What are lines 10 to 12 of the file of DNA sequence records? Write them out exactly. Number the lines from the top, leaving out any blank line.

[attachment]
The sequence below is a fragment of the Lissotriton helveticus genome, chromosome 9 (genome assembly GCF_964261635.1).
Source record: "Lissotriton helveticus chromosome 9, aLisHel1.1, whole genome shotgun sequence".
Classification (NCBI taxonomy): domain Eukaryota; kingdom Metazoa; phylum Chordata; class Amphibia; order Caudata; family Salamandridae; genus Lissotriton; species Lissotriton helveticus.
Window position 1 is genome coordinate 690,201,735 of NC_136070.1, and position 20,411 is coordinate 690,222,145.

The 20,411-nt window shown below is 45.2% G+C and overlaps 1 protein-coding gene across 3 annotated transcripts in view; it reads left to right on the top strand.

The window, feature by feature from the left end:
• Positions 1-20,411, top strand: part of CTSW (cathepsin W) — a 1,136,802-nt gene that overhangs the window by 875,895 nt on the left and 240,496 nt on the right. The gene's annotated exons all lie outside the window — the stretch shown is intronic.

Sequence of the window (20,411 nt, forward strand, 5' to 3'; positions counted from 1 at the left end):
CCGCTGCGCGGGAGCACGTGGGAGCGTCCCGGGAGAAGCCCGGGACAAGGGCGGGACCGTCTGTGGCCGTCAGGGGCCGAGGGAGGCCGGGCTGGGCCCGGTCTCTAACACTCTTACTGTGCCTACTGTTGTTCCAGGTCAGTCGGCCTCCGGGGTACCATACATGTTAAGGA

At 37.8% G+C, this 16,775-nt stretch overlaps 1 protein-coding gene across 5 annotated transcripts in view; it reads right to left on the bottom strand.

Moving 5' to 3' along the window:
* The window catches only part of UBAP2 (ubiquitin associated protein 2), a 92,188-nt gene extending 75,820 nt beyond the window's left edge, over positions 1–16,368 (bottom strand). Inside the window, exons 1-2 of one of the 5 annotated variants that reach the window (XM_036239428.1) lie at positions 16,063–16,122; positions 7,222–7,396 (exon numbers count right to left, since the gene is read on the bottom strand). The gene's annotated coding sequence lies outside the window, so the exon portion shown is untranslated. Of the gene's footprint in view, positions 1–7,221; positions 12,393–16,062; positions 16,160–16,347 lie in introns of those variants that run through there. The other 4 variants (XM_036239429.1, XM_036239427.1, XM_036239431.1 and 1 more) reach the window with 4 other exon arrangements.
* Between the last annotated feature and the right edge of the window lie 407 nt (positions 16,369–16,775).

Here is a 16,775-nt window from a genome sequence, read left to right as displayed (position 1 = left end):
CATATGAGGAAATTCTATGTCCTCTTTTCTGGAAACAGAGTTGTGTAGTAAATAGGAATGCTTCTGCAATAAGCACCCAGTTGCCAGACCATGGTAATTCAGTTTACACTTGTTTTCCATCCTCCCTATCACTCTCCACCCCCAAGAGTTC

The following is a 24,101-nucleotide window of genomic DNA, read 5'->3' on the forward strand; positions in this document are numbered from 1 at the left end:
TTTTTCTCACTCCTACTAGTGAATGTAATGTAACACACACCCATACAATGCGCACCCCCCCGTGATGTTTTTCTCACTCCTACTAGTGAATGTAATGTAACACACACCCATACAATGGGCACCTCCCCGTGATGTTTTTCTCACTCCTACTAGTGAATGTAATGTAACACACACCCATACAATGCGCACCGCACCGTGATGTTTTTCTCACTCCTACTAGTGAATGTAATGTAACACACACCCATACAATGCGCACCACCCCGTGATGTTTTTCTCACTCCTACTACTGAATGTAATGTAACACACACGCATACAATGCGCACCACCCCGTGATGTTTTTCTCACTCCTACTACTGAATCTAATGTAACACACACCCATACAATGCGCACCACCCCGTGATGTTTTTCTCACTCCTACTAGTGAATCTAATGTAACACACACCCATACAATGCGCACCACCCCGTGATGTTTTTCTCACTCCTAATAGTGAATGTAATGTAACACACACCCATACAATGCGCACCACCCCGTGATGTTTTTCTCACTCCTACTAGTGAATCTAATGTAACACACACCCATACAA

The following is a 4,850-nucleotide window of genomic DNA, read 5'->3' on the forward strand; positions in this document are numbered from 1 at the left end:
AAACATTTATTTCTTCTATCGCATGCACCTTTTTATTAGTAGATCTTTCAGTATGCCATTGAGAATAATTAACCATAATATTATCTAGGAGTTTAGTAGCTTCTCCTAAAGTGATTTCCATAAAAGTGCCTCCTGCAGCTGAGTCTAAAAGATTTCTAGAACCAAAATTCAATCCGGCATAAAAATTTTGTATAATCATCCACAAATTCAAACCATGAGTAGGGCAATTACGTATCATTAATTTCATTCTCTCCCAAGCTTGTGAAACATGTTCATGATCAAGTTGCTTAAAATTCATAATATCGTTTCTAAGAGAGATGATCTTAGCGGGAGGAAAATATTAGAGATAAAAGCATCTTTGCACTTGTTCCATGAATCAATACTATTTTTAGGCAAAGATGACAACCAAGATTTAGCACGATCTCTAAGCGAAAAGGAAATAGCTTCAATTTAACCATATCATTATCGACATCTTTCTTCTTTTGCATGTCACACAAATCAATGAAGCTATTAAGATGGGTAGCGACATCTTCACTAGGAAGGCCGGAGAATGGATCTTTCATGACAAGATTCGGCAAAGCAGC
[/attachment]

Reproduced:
At 37.8% G+C, this 16,775-nt stretch overlaps 1 protein-coding gene across 5 annotated transcripts in view; it reads right to left on the bottom strand.

Moving 5' to 3' along the window:
* The window catches only part of UBAP2 (ubiquitin associated protein 2), a 92,188-nt gene extending 75,820 nt beyond the window's left edge, over positions 1–16,368 (bottom strand). Inside the window, exons 1-2 of one of the 5 annotated variants that reach the window (XM_036239428.1) lie at positions 16,063–16,122; positions 7,222–7,396 (exon numbers count right to left, since the gene is read on the bottom strand). The gene's annotated coding sequence lies outside the window, so the exon portion shown is untranslated. Of the gene's footprint in view, positions 1–7,221; positions 12,393–16,062; positions 16,160–16,347 lie in introns of those variants that run through there. The other 4 variants (XM_036239429.1, XM_036239427.1, XM_036239431.1 and 1 more) reach the window with 4 other exon arrangements.